"This area of inquiry was relatively new when I began my research in graduate school," said Dr. O'Sullivan. "Since then, however, work in this area has greatly matured, and I'm glad that I stuck with it. I am simply fascinated by the fact that everyone, even three-year-olds, has elaborate beliefs about how their minds work and that these beliefs influence how we think, remember and learn."

She said her research is important because it gives us a better understanding of the learning process.

"For a complete picture about learning, we have to ask what it is that people believe about learning, how they act on that belief and under what conditions they act on it."

Dr. O'Sullivan said her research is already benefiting the community.

"I am called upon often to consult for a number of government and community agencies here in St. John's and elsewhere. These groups are usually trying to put some program in place for children, something to help with learning or reading development. I find these groups will call upon people like me because they want to be familiar with what literature has to say about learning or reading development for either children who come from middle or upper income homes or children who live in poverty."

According to Dr. O'Sullivan, government and society are increasingly using findings that come from basic research like hers to improve social, educational and medical conditions and services in the country.

"The work on children from low- income families, for example, is also designed to add to theory. As you can imagine, most of the theory on reading development and on children's beliefs about reading has come from upper and middle-class children, so it hasn't been well established whether or not these theoretical models also apply to children who live in poverty."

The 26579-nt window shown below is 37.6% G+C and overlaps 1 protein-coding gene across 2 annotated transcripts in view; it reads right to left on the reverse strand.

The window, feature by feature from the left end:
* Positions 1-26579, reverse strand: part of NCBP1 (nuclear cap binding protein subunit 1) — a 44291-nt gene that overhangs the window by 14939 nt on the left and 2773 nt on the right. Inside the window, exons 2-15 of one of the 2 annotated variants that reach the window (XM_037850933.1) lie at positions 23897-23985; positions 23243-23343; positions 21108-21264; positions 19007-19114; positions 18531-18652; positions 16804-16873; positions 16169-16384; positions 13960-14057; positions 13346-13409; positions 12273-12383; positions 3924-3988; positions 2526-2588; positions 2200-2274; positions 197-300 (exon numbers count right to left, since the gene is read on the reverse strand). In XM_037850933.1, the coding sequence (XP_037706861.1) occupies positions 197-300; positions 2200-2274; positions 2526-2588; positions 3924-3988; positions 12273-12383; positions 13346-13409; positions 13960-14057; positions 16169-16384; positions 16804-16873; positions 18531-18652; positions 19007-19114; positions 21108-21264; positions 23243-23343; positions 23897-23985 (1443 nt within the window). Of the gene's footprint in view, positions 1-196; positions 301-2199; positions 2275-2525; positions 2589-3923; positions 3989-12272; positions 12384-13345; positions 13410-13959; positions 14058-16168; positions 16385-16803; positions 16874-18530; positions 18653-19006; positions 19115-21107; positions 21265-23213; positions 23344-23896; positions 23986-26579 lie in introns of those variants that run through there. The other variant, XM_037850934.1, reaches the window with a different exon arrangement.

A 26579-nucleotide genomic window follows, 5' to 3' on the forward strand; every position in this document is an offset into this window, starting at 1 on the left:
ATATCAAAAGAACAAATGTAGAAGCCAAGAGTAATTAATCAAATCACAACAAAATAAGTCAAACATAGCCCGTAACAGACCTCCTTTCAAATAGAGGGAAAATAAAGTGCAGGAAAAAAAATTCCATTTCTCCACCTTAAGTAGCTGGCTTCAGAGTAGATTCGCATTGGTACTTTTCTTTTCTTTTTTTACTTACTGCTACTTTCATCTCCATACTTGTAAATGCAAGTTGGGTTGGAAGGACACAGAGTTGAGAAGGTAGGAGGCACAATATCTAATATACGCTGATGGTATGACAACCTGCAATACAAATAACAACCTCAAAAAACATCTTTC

Considering her feelings on the importance of basic research, it isn't surprising that Dr. O'Sullivan is excited about the recent establishment of the Centre for the Application of Developmental Science.

"The goal for this centre is to bring together basic researchers from around the university, all of whom do research with children that is theoretically-oriented, but whose findings can be used for the betterment of children in the community both here in Newfoundland and across the country," she said enthusiastically.

Dr. O'Sullivan, who is co-directing the new centre with psychology professor Dr. Mark Howe, said the centre can greatly benefit community programs and services for children.

"This is very important because there are a number of people in the university who are producing findings which, even though they result from basic research, can be put together to really help structure a lot of the programs and services for children, not just in education but also in health and in the legal system. This is something that the country really needs."

A lot of support from many people has been an important component in Dr. O'Sullivan's research. Without it, she said, the work would not get done.

"I have had tremendous support from the provincial government," she said. "The grant for the children on child poverty, for example; I consider that government was instrumental in helping me there. I've had a lot of support from the school boards and preschools. Everywhere I've gone, I've had support, especially from all the parents. You are not able to do work like mine unless you have that sort of cooperation."